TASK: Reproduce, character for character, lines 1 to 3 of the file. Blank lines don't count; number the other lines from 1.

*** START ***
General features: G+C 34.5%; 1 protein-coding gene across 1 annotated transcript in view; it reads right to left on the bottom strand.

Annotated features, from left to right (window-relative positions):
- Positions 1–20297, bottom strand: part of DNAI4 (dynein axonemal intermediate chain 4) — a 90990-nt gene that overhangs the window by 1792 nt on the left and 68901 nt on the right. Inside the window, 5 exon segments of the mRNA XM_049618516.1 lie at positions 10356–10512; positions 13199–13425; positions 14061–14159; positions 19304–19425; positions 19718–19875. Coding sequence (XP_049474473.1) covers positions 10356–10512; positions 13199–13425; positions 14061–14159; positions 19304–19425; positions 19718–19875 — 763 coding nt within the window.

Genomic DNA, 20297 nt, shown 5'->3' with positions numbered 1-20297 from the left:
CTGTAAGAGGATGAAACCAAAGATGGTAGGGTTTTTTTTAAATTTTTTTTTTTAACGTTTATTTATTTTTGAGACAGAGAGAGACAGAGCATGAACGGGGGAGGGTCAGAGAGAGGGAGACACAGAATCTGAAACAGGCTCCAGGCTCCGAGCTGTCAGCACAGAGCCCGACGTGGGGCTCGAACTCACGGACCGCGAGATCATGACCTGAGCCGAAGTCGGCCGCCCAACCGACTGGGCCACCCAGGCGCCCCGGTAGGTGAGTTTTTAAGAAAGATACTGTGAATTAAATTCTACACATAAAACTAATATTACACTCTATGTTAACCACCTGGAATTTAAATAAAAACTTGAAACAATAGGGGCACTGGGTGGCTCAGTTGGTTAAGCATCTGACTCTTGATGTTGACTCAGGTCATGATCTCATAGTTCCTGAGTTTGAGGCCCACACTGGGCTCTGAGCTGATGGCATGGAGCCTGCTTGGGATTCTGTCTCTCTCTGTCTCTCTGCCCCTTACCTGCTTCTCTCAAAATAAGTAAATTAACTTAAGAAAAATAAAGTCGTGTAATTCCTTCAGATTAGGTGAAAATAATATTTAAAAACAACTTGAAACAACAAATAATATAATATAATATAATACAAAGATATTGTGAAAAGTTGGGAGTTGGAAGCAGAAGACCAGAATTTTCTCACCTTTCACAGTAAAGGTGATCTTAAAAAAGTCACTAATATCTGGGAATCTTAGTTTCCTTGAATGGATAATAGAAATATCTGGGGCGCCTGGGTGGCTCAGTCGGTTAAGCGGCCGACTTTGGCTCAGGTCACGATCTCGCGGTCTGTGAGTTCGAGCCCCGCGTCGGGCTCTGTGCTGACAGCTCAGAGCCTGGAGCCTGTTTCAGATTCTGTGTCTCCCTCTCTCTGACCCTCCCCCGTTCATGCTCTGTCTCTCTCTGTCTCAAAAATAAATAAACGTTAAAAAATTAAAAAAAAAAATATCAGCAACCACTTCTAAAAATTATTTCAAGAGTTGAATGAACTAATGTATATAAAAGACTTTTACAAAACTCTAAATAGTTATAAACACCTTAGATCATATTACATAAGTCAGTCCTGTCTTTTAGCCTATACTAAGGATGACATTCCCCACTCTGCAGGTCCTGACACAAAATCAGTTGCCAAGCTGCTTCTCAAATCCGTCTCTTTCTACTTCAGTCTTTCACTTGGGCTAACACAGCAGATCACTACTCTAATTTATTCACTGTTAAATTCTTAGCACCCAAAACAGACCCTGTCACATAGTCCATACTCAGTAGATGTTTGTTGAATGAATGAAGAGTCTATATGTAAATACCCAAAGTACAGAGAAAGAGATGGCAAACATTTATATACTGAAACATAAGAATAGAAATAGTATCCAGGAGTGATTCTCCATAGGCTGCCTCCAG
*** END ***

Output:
General features: G+C 34.5%; 1 protein-coding gene across 1 annotated transcript in view; it reads right to left on the bottom strand.

Annotated features, from left to right (window-relative positions):
- Positions 1–20297, bottom strand: part of DNAI4 (dynein axonemal intermediate chain 4) — a 90990-nt gene that overhangs the window by 1792 nt on the left and 68901 nt on the right. Inside the window, 5 exon segments of the mRNA XM_049618516.1 lie at positions 10356–10512; positions 13199–13425; positions 14061–14159; positions 19304–19425; positions 19718–19875. Coding sequence (XP_049474473.1) covers positions 10356–10512; positions 13199–13425; positions 14061–14159; positions 19304–19425; positions 19718–19875 — 763 coding nt within the window.